What the FCC’s Newly Approved Net Neutrality Regulations Mean for the Music Industry
“This is no more a plan to regulate the internet than the First Amendment is a plan to regulate free speech.”
Those were FCC chairman Tom Wheeler’s closing words to a board of commissioners who today (Feb. 26) voted in favor of a set of net neutrality regulations that will help maintain an open internet — surely to the delight of the nearly 100 musicians (including members of R.E.M., Neutral Milk Hotel, Spoon and more) who recently signed an open letter expressing their support for the new rules.
Despite efforts from members of the GOP to delay the vote, the FCC approved a proposal that will reclassify the internet as a utility, which will work to protect users from internet service providers using tactics like paid prioritization and blocking content to their personal advantage.
Interestingly, among the people the FCC board heard from was Veena Sud, who developed the AMC TV series The Killing, which was canceled and later brought back for another season on Netflix. In her testimony, she argued that online TV streaming platforms like Netflix and Amazon have allowed for more creative voices to be shared and heard, and the new net neutrality regulations would help foster an internet where that can continue to grow.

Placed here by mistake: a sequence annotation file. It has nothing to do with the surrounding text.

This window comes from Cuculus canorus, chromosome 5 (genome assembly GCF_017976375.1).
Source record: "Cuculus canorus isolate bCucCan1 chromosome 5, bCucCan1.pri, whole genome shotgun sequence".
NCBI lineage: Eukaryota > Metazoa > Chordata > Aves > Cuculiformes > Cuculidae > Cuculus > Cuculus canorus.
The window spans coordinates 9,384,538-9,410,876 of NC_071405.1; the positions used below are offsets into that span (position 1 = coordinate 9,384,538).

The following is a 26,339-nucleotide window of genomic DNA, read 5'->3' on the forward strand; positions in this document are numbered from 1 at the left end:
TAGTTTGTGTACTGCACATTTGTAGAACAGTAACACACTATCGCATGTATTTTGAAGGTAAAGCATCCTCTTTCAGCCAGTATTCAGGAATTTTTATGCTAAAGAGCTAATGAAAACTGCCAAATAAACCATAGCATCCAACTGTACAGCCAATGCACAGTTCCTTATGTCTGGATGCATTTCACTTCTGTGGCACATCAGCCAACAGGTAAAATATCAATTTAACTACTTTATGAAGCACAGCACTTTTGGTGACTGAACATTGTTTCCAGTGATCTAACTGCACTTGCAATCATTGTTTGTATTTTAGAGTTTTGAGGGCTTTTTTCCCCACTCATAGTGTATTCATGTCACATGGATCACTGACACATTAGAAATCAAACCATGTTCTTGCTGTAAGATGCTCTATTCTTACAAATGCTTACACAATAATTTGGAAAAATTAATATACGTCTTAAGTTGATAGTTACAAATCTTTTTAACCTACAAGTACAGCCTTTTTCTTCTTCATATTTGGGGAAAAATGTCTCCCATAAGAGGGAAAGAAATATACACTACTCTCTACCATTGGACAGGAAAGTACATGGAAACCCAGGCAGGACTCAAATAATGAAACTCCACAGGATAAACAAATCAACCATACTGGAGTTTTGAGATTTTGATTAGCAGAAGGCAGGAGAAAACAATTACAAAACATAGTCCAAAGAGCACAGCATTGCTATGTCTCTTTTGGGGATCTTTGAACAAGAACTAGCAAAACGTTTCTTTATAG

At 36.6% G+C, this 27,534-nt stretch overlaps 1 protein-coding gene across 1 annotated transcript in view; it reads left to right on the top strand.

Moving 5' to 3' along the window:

The same holds true for musicians.
These net neutrality regulations will help ensure all data is treated equally, allowing for a level marketplace for all businesses and entrepreneurs to adequately compete – something that’s vital for artists who want their music to reach new audiences in the industry’s increasingly digital landscape. While many (including us) still venture to record stores in hopes of leaving with “a bag of mystery music,” today’s reality more often involves purchasing albums digitally on iTunes or streaming them on platforms like Spotify, watching new videos on Youtube and sharing the music we love on sites like these.
The collective of musicians who signed the open letter imploring the FCC to approve the proposal set for by Wheeler argued just that, writing, “Net neutrality is not only a powerful engine of creative expression and civic discourse, it is the very oxygen of a free and competitive marketplace built on technological and cultural innovation. And artists are drivers of both.”